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A Christmas Piece
Of garnered rhyme, from hidden stores of olden time tha...

The Greatest Of These
JOSEPH MILLS HANSON THE outside door swung open su...

Hymn On The Nativity
JOHN MILTON It was the winter wild, Whi...

Daily Bread
I. A QUESTION OF NOURISHMENT. "And how is he?" ...

The Goblins Christmas
The
Song Of The Holly
WILLIAM SHAKESPEARE Blow, blow thou wint...

The Waits
MARGARET DELAND At the break of Christmas Da...





Old Christmas Returned






All you that to feasting and mirth are inclined,
Come here is good news for to pleasure your mind,
Old Christmas is come for to keep open house,
He scorns to be guilty of starving a mouse:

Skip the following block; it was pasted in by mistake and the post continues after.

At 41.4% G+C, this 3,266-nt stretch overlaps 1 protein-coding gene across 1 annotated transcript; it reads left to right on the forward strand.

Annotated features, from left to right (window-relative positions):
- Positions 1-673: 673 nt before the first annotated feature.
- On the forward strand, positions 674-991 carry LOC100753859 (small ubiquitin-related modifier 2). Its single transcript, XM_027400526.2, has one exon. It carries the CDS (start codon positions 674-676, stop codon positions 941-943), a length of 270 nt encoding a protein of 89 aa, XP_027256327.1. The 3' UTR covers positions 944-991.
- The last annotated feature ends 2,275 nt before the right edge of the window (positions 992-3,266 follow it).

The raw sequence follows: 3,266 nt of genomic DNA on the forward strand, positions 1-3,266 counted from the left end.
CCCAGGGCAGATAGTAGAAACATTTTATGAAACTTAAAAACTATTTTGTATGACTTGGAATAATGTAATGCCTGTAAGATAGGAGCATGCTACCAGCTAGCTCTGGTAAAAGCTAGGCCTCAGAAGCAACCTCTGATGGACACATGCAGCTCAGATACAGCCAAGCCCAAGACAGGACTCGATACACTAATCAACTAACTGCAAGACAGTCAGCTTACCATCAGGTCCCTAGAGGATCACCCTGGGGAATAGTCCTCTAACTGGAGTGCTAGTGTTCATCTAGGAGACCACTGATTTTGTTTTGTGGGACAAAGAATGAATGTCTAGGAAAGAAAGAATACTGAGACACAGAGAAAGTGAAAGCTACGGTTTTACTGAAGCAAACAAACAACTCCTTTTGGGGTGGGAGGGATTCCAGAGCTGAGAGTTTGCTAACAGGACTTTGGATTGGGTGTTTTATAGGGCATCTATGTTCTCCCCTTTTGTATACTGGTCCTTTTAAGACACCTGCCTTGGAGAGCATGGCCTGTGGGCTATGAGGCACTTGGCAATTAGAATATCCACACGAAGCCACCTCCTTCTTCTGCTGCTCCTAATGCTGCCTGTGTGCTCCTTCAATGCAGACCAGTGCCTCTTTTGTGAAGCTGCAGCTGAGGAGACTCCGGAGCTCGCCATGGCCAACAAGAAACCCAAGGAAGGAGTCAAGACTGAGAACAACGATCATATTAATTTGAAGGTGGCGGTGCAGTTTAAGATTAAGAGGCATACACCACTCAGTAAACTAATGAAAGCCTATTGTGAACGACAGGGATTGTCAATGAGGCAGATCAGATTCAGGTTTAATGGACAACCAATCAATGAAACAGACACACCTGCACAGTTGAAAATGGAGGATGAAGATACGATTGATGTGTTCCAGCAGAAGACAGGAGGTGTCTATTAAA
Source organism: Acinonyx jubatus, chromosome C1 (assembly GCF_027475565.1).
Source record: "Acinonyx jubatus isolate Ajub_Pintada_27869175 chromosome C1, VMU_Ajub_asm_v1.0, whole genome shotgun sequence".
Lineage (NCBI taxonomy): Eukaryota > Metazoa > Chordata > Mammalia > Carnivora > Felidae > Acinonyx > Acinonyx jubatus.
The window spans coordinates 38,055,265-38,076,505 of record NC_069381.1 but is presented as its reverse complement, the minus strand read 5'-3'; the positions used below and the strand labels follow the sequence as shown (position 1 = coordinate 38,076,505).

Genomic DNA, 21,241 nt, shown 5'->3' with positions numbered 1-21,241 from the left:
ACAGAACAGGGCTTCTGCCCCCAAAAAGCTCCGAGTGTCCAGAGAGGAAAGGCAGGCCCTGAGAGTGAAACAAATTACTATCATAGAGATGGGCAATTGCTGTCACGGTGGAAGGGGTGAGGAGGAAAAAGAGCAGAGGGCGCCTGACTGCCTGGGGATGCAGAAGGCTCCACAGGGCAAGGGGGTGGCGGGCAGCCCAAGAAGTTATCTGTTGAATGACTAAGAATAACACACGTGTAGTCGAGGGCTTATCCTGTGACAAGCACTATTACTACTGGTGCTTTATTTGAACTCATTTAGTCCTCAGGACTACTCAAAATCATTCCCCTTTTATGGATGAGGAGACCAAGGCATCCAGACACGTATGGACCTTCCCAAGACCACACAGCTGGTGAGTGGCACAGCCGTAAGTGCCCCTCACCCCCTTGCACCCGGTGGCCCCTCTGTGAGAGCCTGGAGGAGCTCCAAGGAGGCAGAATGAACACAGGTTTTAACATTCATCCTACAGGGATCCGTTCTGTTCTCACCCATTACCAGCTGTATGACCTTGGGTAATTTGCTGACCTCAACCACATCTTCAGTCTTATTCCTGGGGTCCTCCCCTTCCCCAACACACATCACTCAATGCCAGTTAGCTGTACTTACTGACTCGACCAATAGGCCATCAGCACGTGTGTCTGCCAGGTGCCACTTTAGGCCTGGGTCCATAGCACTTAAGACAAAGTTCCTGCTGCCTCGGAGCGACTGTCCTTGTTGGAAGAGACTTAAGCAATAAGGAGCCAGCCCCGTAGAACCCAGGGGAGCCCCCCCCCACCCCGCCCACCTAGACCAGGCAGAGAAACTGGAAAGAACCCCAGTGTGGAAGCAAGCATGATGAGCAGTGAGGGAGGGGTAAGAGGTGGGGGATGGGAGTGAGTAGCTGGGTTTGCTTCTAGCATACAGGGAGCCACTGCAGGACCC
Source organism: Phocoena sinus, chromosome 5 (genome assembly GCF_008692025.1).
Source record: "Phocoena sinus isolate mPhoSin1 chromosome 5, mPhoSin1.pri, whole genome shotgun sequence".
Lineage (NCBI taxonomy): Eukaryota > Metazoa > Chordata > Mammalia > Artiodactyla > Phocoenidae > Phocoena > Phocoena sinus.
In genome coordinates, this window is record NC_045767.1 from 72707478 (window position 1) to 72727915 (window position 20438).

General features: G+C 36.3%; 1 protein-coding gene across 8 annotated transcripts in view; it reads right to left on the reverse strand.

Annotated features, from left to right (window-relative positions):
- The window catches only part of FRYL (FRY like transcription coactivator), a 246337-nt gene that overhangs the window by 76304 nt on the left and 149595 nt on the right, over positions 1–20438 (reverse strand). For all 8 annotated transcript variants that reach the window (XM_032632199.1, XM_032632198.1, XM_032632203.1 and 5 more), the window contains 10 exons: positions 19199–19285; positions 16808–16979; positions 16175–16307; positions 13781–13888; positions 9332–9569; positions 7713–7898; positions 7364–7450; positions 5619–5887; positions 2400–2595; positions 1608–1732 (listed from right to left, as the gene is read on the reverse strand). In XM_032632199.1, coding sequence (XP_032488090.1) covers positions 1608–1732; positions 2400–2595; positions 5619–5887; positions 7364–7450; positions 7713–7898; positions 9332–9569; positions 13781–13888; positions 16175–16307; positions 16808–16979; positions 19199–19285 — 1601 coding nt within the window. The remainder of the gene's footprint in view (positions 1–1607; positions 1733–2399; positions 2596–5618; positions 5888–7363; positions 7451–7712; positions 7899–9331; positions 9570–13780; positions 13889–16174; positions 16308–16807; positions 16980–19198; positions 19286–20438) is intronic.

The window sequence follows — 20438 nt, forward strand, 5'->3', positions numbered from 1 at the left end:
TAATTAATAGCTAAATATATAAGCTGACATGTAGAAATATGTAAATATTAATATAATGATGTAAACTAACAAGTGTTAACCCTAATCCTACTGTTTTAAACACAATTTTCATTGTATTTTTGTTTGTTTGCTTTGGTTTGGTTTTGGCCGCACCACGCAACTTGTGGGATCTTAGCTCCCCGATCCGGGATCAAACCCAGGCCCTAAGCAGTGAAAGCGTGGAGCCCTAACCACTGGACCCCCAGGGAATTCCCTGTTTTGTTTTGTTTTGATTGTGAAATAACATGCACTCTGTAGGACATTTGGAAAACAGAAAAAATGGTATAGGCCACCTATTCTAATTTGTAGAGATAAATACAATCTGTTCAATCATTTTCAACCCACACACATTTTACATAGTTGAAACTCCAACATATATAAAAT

Then come, boys, and welcome for diet the chief,
Plum-pudding, goose, capon, minced pies, and roast beef.

The holly and ivy about the walls wind
And show that we ought to our neighbors be kind,
Inviting each other for pastime and sport,
And where we best fare, there we most do resort;
We fail not of victuals, and that of the chief,
Plum-pudding, goose, capon, minced pies, and roast beef.

All travellers, as they do pass on their way,
At gentlemen's halls are invited to stay,
Themselves to refresh, and their horses to rest,
Since that he must be Old Christmas's guest;
Nay, the poor shall not want, but have for relief,
Plum-pudding, goose, capon, minced pies, and roast beef.





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